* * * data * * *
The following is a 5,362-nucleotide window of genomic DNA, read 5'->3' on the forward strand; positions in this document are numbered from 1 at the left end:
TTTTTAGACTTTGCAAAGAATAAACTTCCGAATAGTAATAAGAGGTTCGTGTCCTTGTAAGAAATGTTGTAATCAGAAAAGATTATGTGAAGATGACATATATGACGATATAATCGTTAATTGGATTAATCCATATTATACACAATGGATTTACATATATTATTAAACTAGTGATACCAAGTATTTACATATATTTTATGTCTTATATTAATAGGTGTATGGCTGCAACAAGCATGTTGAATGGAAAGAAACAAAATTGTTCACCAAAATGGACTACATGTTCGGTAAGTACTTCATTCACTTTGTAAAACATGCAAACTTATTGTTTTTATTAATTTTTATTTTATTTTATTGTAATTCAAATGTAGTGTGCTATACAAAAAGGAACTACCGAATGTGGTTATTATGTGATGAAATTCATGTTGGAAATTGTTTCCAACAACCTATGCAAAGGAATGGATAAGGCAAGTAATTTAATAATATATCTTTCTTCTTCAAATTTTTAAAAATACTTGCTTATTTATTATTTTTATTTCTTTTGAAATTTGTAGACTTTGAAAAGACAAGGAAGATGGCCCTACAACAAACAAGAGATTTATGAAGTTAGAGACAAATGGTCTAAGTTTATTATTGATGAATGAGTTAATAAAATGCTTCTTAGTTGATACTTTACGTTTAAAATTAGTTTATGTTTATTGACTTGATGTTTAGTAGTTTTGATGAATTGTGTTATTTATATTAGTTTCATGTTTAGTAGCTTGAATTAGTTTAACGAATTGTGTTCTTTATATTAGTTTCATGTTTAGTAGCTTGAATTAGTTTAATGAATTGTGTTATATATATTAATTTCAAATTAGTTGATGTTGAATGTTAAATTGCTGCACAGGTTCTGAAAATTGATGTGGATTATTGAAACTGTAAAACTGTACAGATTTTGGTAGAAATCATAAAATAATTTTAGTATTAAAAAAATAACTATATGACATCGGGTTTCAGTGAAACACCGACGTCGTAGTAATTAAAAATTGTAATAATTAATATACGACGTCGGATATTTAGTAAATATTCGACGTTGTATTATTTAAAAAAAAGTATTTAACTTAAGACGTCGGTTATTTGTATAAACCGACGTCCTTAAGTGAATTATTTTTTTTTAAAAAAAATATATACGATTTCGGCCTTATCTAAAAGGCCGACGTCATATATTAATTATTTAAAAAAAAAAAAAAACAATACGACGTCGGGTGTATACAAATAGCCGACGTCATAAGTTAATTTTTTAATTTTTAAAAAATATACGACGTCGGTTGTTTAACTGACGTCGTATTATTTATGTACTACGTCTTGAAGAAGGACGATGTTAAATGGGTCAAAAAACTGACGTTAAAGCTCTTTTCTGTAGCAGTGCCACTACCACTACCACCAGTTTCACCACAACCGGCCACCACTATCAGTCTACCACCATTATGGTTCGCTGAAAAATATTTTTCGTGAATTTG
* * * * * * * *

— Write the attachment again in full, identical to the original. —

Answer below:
The following is a 5,362-nucleotide window of genomic DNA, read 5'->3' on the forward strand; positions in this document are numbered from 1 at the left end:
TTTTTAGACTTTGCAAAGAATAAACTTCCGAATAGTAATAAGAGGTTCGTGTCCTTGTAAGAAATGTTGTAATCAGAAAAGATTATGTGAAGATGACATATATGACGATATAATCGTTAATTGGATTAATCCATATTATACACAATGGATTTACATATATTATTAAACTAGTGATACCAAGTATTTACATATATTTTATGTCTTATATTAATAGGTGTATGGCTGCAACAAGCATGTTGAATGGAAAGAAACAAAATTGTTCACCAAAATGGACTACATGTTCGGTAAGTACTTCATTCACTTTGTAAAACATGCAAACTTATTGTTTTTATTAATTTTTATTTTATTTTATTGTAATTCAAATGTAGTGTGCTATACAAAAAGGAACTACCGAATGTGGTTATTATGTGATGAAATTCATGTTGGAAATTGTTTCCAACAACCTATGCAAAGGAATGGATAAGGCAAGTAATTTAATAATATATCTTTCTTCTTCAAATTTTTAAAAATACTTGCTTATTTATTATTTTTATTTCTTTTGAAATTTGTAGACTTTGAAAAGACAAGGAAGATGGCCCTACAACAAACAAGAGATTTATGAAGTTAGAGACAAATGGTCTAAGTTTATTATTGATGAATGAGTTAATAAAATGCTTCTTAGTTGATACTTTACGTTTAAAATTAGTTTATGTTTATTGACTTGATGTTTAGTAGTTTTGATGAATTGTGTTATTTATATTAGTTTCATGTTTAGTAGCTTGAATTAGTTTAACGAATTGTGTTCTTTATATTAGTTTCATGTTTAGTAGCTTGAATTAGTTTAATGAATTGTGTTATATATATTAATTTCAAATTAGTTGATGTTGAATGTTAAATTGCTGCACAGGTTCTGAAAATTGATGTGGATTATTGAAACTGTAAAACTGTACAGATTTTGGTAGAAATCATAAAATAATTTTAGTATTAAAAAAATAACTATATGACATCGGGTTTCAGTGAAACACCGACGTCGTAGTAATTAAAAATTGTAATAATTAATATACGACGTCGGATATTTAGTAAATATTCGACGTTGTATTATTTAAAAAAAAGTATTTAACTTAAGACGTCGGTTATTTGTATAAACCGACGTCCTTAAGTGAATTATTTTTTTTTAAAAAAAATATATACGATTTCGGCCTTATCTAAAAGGCCGACGTCATATATTAATTATTTAAAAAAAAAAAAAAACAATACGACGTCGGGTGTATACAAATAGCCGACGTCATAAGTTAATTTTTTAATTTTTAAAAAATATACGACGTCGGTTGTTTAACTGACGTCGTATTATTTATGTACTACGTCTTGAAGAAGGACGATGTTAAATGGGTCAAAAAACTGACGTTAAAGCTCTTTTCTGTAGCAGTGCCACTACCACTACCACCAGTTTCACCACAACCGGCCACCACTATCAGTCTACCACCATTATGGTTCGCTGAAAAATATTTTTCGTGAATTTG